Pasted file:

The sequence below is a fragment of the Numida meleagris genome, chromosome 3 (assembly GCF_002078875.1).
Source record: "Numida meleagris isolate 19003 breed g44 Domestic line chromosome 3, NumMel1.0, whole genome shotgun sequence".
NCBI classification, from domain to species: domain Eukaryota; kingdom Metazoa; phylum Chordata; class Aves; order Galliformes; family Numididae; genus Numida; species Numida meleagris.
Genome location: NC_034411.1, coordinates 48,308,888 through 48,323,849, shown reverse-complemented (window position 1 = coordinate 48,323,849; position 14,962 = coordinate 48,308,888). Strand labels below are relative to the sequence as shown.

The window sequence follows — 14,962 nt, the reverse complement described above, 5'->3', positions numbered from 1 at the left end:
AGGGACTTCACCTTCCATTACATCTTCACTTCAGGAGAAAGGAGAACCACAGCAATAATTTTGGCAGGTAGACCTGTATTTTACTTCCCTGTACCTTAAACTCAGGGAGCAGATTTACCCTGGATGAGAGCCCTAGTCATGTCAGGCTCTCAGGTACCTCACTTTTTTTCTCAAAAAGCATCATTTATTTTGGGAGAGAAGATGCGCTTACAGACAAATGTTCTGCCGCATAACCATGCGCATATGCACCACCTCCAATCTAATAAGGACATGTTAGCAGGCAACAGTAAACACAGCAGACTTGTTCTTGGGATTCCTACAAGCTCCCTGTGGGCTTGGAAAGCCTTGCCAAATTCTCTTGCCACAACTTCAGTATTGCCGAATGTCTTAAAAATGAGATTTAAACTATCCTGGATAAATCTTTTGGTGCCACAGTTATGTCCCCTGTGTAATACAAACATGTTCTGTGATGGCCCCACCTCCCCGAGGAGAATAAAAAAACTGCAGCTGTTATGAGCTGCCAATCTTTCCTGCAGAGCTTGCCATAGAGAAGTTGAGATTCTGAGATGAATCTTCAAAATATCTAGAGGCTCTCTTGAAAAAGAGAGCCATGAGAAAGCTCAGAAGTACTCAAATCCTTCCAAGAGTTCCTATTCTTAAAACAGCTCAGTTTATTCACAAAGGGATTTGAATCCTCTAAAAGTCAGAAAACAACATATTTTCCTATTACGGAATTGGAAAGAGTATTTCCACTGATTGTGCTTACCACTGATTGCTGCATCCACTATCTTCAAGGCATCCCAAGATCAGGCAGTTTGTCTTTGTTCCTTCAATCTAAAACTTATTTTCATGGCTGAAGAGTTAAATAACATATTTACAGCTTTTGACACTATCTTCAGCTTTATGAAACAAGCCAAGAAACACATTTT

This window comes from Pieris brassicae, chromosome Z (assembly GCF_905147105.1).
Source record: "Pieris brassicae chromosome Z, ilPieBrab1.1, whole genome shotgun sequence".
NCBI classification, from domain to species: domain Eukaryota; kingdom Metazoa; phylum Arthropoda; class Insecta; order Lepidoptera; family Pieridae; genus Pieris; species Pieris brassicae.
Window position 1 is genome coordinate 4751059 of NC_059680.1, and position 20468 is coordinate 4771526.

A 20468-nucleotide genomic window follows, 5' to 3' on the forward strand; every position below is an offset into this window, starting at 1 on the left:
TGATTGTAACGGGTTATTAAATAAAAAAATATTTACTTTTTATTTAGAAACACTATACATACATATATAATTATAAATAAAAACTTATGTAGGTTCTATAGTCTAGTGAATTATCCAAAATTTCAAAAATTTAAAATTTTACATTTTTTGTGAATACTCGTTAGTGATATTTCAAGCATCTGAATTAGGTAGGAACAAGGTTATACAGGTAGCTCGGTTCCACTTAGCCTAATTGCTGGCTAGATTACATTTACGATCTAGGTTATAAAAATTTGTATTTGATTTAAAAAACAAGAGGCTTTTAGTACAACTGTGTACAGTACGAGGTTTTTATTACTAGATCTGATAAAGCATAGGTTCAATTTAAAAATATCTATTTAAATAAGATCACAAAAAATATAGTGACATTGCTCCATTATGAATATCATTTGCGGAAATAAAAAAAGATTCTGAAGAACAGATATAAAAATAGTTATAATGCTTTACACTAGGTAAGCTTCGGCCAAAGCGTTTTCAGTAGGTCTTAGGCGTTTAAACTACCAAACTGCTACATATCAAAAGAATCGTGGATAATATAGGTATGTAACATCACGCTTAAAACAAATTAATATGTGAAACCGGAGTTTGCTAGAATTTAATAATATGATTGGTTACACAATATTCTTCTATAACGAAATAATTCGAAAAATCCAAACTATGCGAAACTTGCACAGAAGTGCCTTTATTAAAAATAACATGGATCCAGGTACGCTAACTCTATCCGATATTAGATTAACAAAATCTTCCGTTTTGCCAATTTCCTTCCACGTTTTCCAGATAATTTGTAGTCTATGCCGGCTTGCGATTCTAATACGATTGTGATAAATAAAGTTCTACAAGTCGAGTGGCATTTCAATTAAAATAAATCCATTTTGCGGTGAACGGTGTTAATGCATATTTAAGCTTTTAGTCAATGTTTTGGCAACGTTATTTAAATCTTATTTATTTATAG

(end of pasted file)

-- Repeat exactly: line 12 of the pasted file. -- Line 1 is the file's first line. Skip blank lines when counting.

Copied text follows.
TGATTGTAACGGGTTATTAAATAAAAAAATATTTACTTTTTATTTAGAAACACTATACATACATATATAATTATAAATAAAAACTTATGTAGGTTCTATAGTCTAGTGAATTATCCAAAATTTCAAAAATTTAAAATTTTACATTTTTTGTGAATACTCGTTAGTGATATTTCAAGCATCTGAATTAGGTAGGAACAAGGTTATACAGGTAGCTCGGTTCCACTTAGCCTAATTGCTGGCTAGATTACATTTACGATCTAGGTTATAAAAATTTGTATTTGATTTAAAAAACAAGAGGCTTTTAGTACAACTGTGTACAGTACGAGGTTTTTATTACTAGATCTGATAAAGCATAGGTTCAATTTAAAAATATCTATTTAAATAAGATCACAAAAAATATAGTGACATTGCTCCATTATGAATATCATTTGCGGAAATAAAAAAAGATTCTGAAGAACAGATATAAAAATAGTTATAATGCTTTACACTAGGTAAGCTTCGGCCAAAGCGTTTTCAGTAGGTCTTAGGCGTTTAAACTACCAAACTGCTACATATCAAAAGAATCGTGGATAATATAGGTATGTAACATCACGCTTAAAACAAATTAATATGTGAAACCGGAGTTTGCTAGAATTTAATAATATGATTGGTTACACAATATTCTTCTATAACGAAATAATTCGAAAAATCCAAACTATGCGAAACTTGCACAGAAGTGCCTTTATTAAAAATAACATGGATCCAGGTACGCTAACTCTATCCGATATTAGATTAACAAAATCTTCCGTTTTGCCAATTTCCTTCCACGTTTTCCAGATAATTTGTAGTCTATGCCGGCTTGCGATTCTAATACGATTGTGATAAATAAAGTTCTACAAGTCGAGTGGCATTTCAATTAAAATAAATCCATTTTGCGGTGAACGGTGTTAATGCATATTTAAGCTTTTAGTCAATGTTTTGGCAACGTTATTTAAATCTTATTTATTTATAG